A gruesome murder, eerie silence, and remote location combine to make any visitor’s hair stand on end at this steel bridge in rural Coles County.
Airtight Bridge spans the narrow Embarras River in rural Coles County. It was designed by Claude L. James and built in 1914. In 1981, the bridge was added to the National Register of Historical places on account of “event, Architecture/Engineering.”
Before this “event,” the bridge was known as a drinking spot for local teens as well as students from Eastern Illinois University. Otherwise, the bridge, which even 26 years ago was described as “old” and “creaky,” had a pretty mundane existence.
That all changed on the pleasant Sunday morning of October 19, 1980. According to newspaper reports, two men from rural Urbana spotted what looked like the body of a nude woman about 50 feet from the bridge as they drove past. A local man soon joined them at the scene and the three quickly discovered that the head, hands, and feet were missing from the cadaver. They called the sheriff’s office, and 20 minutes later a full investigation was underway.
Police used scuba divers and dredged the river to find clues, but the body parts, which had been severed “fairly cleanly,” were never found. There were several false leads in the case, including missing person reports, as well as a sack of clothes that was discovered north of Charleston. The cause of death, which probably lay in the head, was never determined.
Police described the woman as being in her 20s, “rather flat-chested,” “not in the habit of shaving,” about 5’9”, weighing around 130lbs, with dark auburn hair. Her blood type was later determined to be A-positive, which is uncommon. The torso was shipped to Springfield to be examined by pathologist Dr. Grant Johnson, but nothing conclusive was uncovered because of the advanced state of decomposition.
After an extensive investigation, no killer was located (although Henry Lee Lucas became a prime suspect) and the identity of the woman remained a mystery for years. She was buried in Charleston’s largest cemetery under the name Jane Doe.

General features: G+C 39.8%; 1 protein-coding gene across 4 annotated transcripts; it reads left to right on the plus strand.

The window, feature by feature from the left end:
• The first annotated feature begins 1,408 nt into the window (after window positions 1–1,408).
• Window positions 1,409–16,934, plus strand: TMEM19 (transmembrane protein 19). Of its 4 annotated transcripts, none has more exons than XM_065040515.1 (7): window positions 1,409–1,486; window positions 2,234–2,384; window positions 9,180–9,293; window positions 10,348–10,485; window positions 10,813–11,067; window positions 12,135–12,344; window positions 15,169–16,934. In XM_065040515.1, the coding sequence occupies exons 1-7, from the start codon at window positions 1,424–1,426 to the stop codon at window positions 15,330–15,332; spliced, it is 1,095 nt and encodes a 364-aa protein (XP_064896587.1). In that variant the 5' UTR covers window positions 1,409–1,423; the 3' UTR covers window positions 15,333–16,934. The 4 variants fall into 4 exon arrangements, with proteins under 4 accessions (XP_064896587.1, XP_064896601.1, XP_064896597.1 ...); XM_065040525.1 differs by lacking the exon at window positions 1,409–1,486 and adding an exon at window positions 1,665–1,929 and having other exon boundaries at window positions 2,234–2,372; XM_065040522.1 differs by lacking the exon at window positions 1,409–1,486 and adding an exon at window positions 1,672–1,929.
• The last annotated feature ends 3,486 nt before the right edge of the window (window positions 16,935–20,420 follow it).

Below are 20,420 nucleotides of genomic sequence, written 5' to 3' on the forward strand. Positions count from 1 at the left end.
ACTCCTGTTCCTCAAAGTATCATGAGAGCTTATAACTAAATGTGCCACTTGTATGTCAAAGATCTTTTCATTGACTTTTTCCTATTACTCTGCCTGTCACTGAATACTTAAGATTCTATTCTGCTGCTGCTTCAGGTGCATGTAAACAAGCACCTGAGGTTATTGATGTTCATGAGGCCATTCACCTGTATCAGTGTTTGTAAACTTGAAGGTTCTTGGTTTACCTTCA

Twelve years later, on November 20, 1992, the sheriff’s department announced that the identity of the woman had been ascertained. Genetic tests determined that the victim was a 26-year-old woman from Bradley, Illinois named Diana Small. Her husband never reported her missing because, according to the Mattoon Journal Gazette, she had “left home on occasions before.”
Her biological family was separated across the country and did not learn that she was gone until years later. According to Detective Steven Coy, she did not have a driver’s license, so it was unlikely that she left Bradley on her own.
In October 2008, the anonymous headstone that had marked the grave of Diana Small was replaced with one bearing her name. In early spring 2017, 36 years after her murder, police arrested her husband, Thomas A. Small, for the crime after he reportedly confessed.
Because of this gruesome story, its remote location, and its precarious condition, Airtight Bridge continues to capture the local imagination. There is little doubt that the bridge will continue to be a part of local folklore for generations to come.
- Times-Courier (Charleston) 21 October 1980.
- Daily Eastern News (Charleston) 27 October 2005.
- “Police make arrest in 1980 Airtight Bridge murder in Coles County,” Herald & Review (Decatur) 3 March 2017.
3 replies on “Mystery and Tragedy at Airtight Bridge”
[…] and “Ragdoll,” and she introduced me to a few more places as well, such as Airtight Bridge. Airtight Bridge was particularly fascinating, but what happened there—why locals talked about it in such hushed […]
Thank you! Yes, investigators drew a lot of weird conclusions from the available evidence, but they didn’t have much to go on
LikeLiked by 1 person
Easy to see how such a chilling discovery would live on in the local lore. But … “not in the habit of shaving”?! I’m never leaving the house again with day-old stubble, just in case. Another wonderful post, Michael!